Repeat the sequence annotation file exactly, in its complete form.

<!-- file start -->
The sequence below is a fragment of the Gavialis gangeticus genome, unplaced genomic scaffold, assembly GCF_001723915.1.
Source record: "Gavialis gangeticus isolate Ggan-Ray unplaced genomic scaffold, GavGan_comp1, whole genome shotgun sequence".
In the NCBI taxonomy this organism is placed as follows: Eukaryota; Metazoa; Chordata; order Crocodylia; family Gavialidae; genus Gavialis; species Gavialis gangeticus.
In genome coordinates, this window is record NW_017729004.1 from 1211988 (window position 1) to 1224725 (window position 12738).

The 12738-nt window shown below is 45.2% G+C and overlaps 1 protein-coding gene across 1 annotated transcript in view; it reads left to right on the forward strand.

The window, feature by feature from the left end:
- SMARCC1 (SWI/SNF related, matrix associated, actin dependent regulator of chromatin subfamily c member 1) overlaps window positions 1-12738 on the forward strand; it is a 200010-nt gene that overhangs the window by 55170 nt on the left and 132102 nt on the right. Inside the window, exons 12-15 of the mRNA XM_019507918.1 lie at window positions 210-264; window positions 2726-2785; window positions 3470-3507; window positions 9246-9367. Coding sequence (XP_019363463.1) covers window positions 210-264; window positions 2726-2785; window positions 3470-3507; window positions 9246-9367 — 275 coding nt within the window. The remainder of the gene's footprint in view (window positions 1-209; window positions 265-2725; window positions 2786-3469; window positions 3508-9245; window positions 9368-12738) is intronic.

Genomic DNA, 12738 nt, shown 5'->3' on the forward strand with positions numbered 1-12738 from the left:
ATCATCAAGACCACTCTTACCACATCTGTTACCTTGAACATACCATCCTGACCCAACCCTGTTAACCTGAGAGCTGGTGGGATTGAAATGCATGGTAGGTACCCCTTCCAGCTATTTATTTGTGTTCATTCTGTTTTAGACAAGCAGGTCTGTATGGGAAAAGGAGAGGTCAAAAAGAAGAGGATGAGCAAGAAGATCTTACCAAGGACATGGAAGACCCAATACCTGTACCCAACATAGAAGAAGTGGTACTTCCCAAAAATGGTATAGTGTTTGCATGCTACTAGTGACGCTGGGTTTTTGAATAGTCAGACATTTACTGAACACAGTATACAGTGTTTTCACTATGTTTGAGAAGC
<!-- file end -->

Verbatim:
The sequence below is a fragment of the Gavialis gangeticus genome, unplaced genomic scaffold, assembly GCF_001723915.1.
Source record: "Gavialis gangeticus isolate Ggan-Ray unplaced genomic scaffold, GavGan_comp1, whole genome shotgun sequence".
In the NCBI taxonomy this organism is placed as follows: Eukaryota; Metazoa; Chordata; order Crocodylia; family Gavialidae; genus Gavialis; species Gavialis gangeticus.
In genome coordinates, this window is record NW_017729004.1 from 1211988 (window position 1) to 1224725 (window position 12738).

The 12738-nt window shown below is 45.2% G+C and overlaps 1 protein-coding gene across 1 annotated transcript in view; it reads left to right on the forward strand.

The window, feature by feature from the left end:
- SMARCC1 (SWI/SNF related, matrix associated, actin dependent regulator of chromatin subfamily c member 1) overlaps window positions 1-12738 on the forward strand; it is a 200010-nt gene that overhangs the window by 55170 nt on the left and 132102 nt on the right. Inside the window, exons 12-15 of the mRNA XM_019507918.1 lie at window positions 210-264; window positions 2726-2785; window positions 3470-3507; window positions 9246-9367. Coding sequence (XP_019363463.1) covers window positions 210-264; window positions 2726-2785; window positions 3470-3507; window positions 9246-9367 — 275 coding nt within the window. The remainder of the gene's footprint in view (window positions 1-209; window positions 265-2725; window positions 2786-3469; window positions 3508-9245; window positions 9368-12738) is intronic.

Genomic DNA, 12738 nt, shown 5'->3' on the forward strand with positions numbered 1-12738 from the left:
ATCATCAAGACCACTCTTACCACATCTGTTACCTTGAACATACCATCCTGACCCAACCCTGTTAACCTGAGAGCTGGTGGGATTGAAATGCATGGTAGGTACCCCTTCCAGCTATTTATTTGTGTTCATTCTGTTTTAGACAAGCAGGTCTGTATGGGAAAAGGAGAGGTCAAAAAGAAGAGGATGAGCAAGAAGATCTTACCAAGGACATGGAAGACCCAATACCTGTACCCAACATAGAAGAAGTGGTACTTCCCAAAAATGGTATAGTGTTTGCATGCTACTAGTGACGCTGGGTTTTTGAATAGTCAGACATTTACTGAACACAGTATACAGTGTTTTCACTATGTTTGAGAAGC